In addition to generalizing the concept of attribute lookup, it also made sense to extend this idea for the operations of setting or deleting an attribute. Thus, a similar scheme is used for assignment operations such as x.a = 1 or del x.a. In these cases, if the attribute "a" is found in the instance's class dictionary (not in the instance dictionary), the object stored in the class dictionary is checked to see if it has a __set__ and __delete__ special method respectively. (Remember that __del__ has a completely different meaning already.) Thus, by redefining these methods, a descriptor object can have complete control over what it means to get, set, and delete an attribute. However, it's important emphasize that this customization only applies when a descriptor instance appears in a class dictionary—not the instance dictionary of an object.

staticmethod, classmethod, and property

Python 2.2 added three predefined classes: classmethod, staticmethod, and property, that utilized the new descriptor machinery. classmethod and staticmethod were simply wrappers for function objects, implementing different __get__ methods to return different kinds of wrappers for calling the underlying function. For instance, the staticmethod wrapper calls the function without modifying the argument list at all. The classmethod wrapper calls the function with the instance's class object set as the first argument instead of the instance itself. Both can be called via an instance or via the class and the arguments will be the same.

The property class is a wrapper that turned a pair of methods for getting and setting a value into an "attribute." For example, if you have a class like this,
`class C(object):    def set_x(self, value):        self.__x = value    def get_x(self):        return self.__x`
a property wrapper could be used to make an attribute "x" that when accessed, would implicitly call the get_x and set_x methods.

When first introduced, there was no special syntax for using the classmethod, staticmethod, and property descriptors. At the time, it was deemed too controversial to simultaneously introduce a major new feature along with new syntax (which always leads to a heated debate). Thus, to use these features, you would define your class and methods normally, but add extra statements that would "wrap" the methods. For example:
`class C:    def foo(cls, arg):        ...    foo = classmethod(foo)    def bar(arg):        ...    bar = staticmethod(bar)`
For properties, a similar scheme was used:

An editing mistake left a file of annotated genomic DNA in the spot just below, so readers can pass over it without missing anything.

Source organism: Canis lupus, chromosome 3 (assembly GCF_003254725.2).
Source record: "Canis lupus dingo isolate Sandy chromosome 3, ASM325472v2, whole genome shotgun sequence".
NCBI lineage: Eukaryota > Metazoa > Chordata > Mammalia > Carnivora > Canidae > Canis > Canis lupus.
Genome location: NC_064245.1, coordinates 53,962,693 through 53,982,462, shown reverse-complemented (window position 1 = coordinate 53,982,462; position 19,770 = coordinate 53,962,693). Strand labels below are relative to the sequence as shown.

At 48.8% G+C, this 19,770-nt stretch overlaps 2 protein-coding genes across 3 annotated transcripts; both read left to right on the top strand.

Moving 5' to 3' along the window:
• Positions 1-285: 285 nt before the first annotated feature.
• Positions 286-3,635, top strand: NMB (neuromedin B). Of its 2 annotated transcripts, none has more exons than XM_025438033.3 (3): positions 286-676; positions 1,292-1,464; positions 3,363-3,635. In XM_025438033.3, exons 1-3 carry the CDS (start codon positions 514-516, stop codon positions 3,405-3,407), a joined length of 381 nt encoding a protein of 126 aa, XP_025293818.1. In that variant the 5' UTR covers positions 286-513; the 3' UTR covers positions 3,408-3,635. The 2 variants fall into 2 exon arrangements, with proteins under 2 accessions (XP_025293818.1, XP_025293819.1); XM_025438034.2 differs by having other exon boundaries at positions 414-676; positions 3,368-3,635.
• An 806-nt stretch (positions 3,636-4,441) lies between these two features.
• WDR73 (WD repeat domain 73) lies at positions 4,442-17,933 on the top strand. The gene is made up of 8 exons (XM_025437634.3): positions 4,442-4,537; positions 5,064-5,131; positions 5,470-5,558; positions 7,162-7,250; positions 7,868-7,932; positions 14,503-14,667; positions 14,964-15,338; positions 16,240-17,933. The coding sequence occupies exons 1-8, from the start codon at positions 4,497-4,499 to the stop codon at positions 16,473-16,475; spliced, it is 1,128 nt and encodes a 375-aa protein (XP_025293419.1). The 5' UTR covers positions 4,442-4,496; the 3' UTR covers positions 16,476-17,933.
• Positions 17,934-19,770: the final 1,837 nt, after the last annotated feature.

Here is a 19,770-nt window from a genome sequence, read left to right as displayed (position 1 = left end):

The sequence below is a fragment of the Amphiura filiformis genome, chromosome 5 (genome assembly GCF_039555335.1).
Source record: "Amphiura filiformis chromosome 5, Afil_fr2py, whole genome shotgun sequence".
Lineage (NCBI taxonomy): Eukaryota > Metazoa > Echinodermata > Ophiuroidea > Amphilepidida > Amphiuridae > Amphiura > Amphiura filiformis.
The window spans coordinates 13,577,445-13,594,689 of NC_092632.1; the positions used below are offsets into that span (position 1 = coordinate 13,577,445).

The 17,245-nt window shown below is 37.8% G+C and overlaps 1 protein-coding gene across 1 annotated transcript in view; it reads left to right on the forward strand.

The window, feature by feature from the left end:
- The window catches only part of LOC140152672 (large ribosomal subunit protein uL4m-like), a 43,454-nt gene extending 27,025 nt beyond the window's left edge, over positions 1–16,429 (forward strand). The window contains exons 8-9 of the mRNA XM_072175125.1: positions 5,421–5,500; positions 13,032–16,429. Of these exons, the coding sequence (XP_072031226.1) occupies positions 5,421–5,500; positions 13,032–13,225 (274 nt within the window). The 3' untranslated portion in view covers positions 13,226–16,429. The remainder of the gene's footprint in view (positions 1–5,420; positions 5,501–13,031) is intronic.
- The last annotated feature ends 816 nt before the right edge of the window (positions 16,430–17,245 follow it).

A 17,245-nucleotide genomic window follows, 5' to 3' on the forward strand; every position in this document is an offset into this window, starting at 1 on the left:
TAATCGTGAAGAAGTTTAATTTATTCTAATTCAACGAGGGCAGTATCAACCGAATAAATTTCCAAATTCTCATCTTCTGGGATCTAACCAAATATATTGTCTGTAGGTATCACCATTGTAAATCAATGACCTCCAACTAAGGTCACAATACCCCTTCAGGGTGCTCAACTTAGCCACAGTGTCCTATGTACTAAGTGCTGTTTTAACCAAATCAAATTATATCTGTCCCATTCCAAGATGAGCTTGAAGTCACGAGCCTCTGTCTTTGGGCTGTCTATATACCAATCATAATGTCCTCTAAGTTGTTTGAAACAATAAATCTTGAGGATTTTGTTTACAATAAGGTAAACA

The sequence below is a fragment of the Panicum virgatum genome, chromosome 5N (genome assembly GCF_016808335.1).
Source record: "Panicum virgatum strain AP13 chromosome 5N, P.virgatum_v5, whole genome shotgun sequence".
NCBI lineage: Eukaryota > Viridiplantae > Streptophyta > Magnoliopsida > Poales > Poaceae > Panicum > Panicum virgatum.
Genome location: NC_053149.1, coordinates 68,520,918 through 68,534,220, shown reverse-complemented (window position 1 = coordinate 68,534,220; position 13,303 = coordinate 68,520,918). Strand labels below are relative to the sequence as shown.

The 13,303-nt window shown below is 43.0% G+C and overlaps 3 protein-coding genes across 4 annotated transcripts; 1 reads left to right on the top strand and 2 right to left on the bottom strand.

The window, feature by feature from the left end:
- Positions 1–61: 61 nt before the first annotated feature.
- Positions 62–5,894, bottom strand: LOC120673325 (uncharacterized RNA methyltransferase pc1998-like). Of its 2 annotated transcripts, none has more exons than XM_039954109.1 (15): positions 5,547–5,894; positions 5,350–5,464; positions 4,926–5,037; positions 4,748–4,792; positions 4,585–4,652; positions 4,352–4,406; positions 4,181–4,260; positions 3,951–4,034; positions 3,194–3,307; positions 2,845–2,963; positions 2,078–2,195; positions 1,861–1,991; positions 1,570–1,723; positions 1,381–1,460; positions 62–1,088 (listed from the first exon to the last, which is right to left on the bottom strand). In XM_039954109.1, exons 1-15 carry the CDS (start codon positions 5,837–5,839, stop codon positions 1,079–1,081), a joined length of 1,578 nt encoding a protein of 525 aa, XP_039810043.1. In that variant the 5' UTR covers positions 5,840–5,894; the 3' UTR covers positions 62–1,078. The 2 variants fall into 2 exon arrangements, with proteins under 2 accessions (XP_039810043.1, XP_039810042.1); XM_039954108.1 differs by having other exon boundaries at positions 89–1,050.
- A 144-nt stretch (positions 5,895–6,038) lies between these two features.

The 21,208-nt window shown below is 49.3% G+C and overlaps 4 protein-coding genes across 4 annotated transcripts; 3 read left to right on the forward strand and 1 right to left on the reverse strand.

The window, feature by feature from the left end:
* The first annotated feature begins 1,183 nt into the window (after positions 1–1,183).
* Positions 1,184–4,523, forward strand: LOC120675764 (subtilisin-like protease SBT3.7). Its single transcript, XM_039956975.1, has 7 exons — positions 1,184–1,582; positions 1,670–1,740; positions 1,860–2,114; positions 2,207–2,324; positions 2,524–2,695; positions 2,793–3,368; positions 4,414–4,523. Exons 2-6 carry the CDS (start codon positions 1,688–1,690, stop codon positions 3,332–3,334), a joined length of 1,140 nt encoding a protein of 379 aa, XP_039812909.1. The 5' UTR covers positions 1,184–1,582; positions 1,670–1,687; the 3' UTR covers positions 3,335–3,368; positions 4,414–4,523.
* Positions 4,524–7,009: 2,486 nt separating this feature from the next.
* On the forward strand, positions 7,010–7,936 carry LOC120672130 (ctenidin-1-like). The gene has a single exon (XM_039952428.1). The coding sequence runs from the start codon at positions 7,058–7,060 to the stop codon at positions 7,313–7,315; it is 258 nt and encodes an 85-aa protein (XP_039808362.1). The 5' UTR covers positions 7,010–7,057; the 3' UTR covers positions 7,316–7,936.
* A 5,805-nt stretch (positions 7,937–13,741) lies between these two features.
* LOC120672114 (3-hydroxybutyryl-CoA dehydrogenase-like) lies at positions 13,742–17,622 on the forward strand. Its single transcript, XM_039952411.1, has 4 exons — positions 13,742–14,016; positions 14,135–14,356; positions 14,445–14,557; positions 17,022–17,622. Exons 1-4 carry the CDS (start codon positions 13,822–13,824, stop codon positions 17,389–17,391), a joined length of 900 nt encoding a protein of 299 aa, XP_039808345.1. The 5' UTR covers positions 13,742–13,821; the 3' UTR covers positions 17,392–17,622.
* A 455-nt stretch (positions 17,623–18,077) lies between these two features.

`class C: def set_x(self, value):     self.__x = value def get_x(self):     return self.__x x = property(get_x, set_x)`
Decorators

A downside of this approach is that the reader of a class had to read all the way till the end of a method declaration before finding out whether it was a class or static method (or some user-defined variation). In Python 2.4, new syntax was finally introduced, allowing one to write the following instead:
`class C:  @classmethod  def foo(cls, arg):     ...  @staticmethod  def bar(arg):     ...`
The construct @expression, on a line by itself before a function declaration, is called a decorator. (Not to be confused with descriptor, which refers to a wrapper implementing __get__; see above.) The particular choice of decorator syntax (derived from Java's annotations) was debated endlessly before it was decided by “BDFL pronouncement”. (David Beazley wrote a piece about the history of the term BDFL that I'll publish separately.)

The decorator feature has become one of the more successful language features, and the use of custom decorators has exceeded my widest expectations. Especially web frameworks have found lots of uses for them. Based on this success, in Python 2.6, the decorator syntax was extended from function definitions to include class definitions.

Slots

Another enhancement made possible with descriptors was the introduction of the __slots__ attribute on classes. For example, a class could be defined like this:
`class C:  __slots__ = ['x','y']  ...`
The presence of __slots__ does several things. First, it restricts the valid set of attribute names on an object to exactly those names listed. Second, since the attributes are now fixed, it is no longer necessary to store attributes in an instance dictionary, so the __dict__ attribute is removed (unless a base class already has it; it can also be added back by a subclass that doesn't use __slots__). Instead, the attributes can be stored in predetermined locations within an array. Thus, every slot attribute is actually a descriptor object that knows how to set/get each attribute using an array index. Underneath the covers, the implementation of this feature is done entirely in C and is highly efficient.